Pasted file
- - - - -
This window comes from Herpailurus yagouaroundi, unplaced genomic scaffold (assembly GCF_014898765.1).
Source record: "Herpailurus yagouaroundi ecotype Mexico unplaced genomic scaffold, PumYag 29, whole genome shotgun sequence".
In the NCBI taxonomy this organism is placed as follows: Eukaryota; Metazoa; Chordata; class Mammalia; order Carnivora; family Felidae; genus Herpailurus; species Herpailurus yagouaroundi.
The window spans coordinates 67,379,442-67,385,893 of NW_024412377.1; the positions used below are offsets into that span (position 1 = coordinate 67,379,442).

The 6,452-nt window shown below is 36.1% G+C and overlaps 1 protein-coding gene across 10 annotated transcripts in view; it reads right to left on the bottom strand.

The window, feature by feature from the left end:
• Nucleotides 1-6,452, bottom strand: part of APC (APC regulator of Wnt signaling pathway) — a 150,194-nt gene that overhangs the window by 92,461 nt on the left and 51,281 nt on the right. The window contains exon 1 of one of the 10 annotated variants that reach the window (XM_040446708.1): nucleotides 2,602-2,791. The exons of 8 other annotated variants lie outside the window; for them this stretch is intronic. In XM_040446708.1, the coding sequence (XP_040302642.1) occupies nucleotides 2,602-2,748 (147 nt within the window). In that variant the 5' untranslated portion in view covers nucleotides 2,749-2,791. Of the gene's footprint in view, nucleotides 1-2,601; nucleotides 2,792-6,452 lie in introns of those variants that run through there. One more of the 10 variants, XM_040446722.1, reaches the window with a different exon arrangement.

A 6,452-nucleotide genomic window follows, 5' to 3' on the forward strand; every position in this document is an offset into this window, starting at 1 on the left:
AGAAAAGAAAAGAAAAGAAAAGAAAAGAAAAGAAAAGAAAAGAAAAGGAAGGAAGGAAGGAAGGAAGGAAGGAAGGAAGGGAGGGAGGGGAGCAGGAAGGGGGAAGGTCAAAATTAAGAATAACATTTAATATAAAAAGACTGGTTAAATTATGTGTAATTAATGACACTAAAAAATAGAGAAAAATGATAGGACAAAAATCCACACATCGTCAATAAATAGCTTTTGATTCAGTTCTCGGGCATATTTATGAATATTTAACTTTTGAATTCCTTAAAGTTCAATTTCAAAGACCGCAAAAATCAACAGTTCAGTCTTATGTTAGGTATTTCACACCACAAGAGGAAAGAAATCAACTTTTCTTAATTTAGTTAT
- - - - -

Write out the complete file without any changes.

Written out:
This window comes from Herpailurus yagouaroundi, unplaced genomic scaffold (assembly GCF_014898765.1).
Source record: "Herpailurus yagouaroundi ecotype Mexico unplaced genomic scaffold, PumYag 29, whole genome shotgun sequence".
In the NCBI taxonomy this organism is placed as follows: Eukaryota; Metazoa; Chordata; class Mammalia; order Carnivora; family Felidae; genus Herpailurus; species Herpailurus yagouaroundi.
The window spans coordinates 67,379,442-67,385,893 of NW_024412377.1; the positions used below are offsets into that span (position 1 = coordinate 67,379,442).

The 6,452-nt window shown below is 36.1% G+C and overlaps 1 protein-coding gene across 10 annotated transcripts in view; it reads right to left on the bottom strand.

The window, feature by feature from the left end:
• Nucleotides 1-6,452, bottom strand: part of APC (APC regulator of Wnt signaling pathway) — a 150,194-nt gene that overhangs the window by 92,461 nt on the left and 51,281 nt on the right. The window contains exon 1 of one of the 10 annotated variants that reach the window (XM_040446708.1): nucleotides 2,602-2,791. The exons of 8 other annotated variants lie outside the window; for them this stretch is intronic. In XM_040446708.1, the coding sequence (XP_040302642.1) occupies nucleotides 2,602-2,748 (147 nt within the window). In that variant the 5' untranslated portion in view covers nucleotides 2,749-2,791. Of the gene's footprint in view, nucleotides 1-2,601; nucleotides 2,792-6,452 lie in introns of those variants that run through there. One more of the 10 variants, XM_040446722.1, reaches the window with a different exon arrangement.

A 6,452-nucleotide genomic window follows, 5' to 3' on the forward strand; every position in this document is an offset into this window, starting at 1 on the left:
AGAAAAGAAAAGAAAAGAAAAGAAAAGAAAAGAAAAGAAAAGAAAAGGAAGGAAGGAAGGAAGGAAGGAAGGAAGGAAGGGAGGGAGGGGAGCAGGAAGGGGGAAGGTCAAAATTAAGAATAACATTTAATATAAAAAGACTGGTTAAATTATGTGTAATTAATGACACTAAAAAATAGAGAAAAATGATAGGACAAAAATCCACACATCGTCAATAAATAGCTTTTGATTCAGTTCTCGGGCATATTTATGAATATTTAACTTTTGAATTCCTTAAAGTTCAATTTCAAAGACCGCAAAAATCAACAGTTCAGTCTTATGTTAGGTATTTCACACCACAAGAGGAAAGAAATCAACTTTTCTTAATTTAGTTAT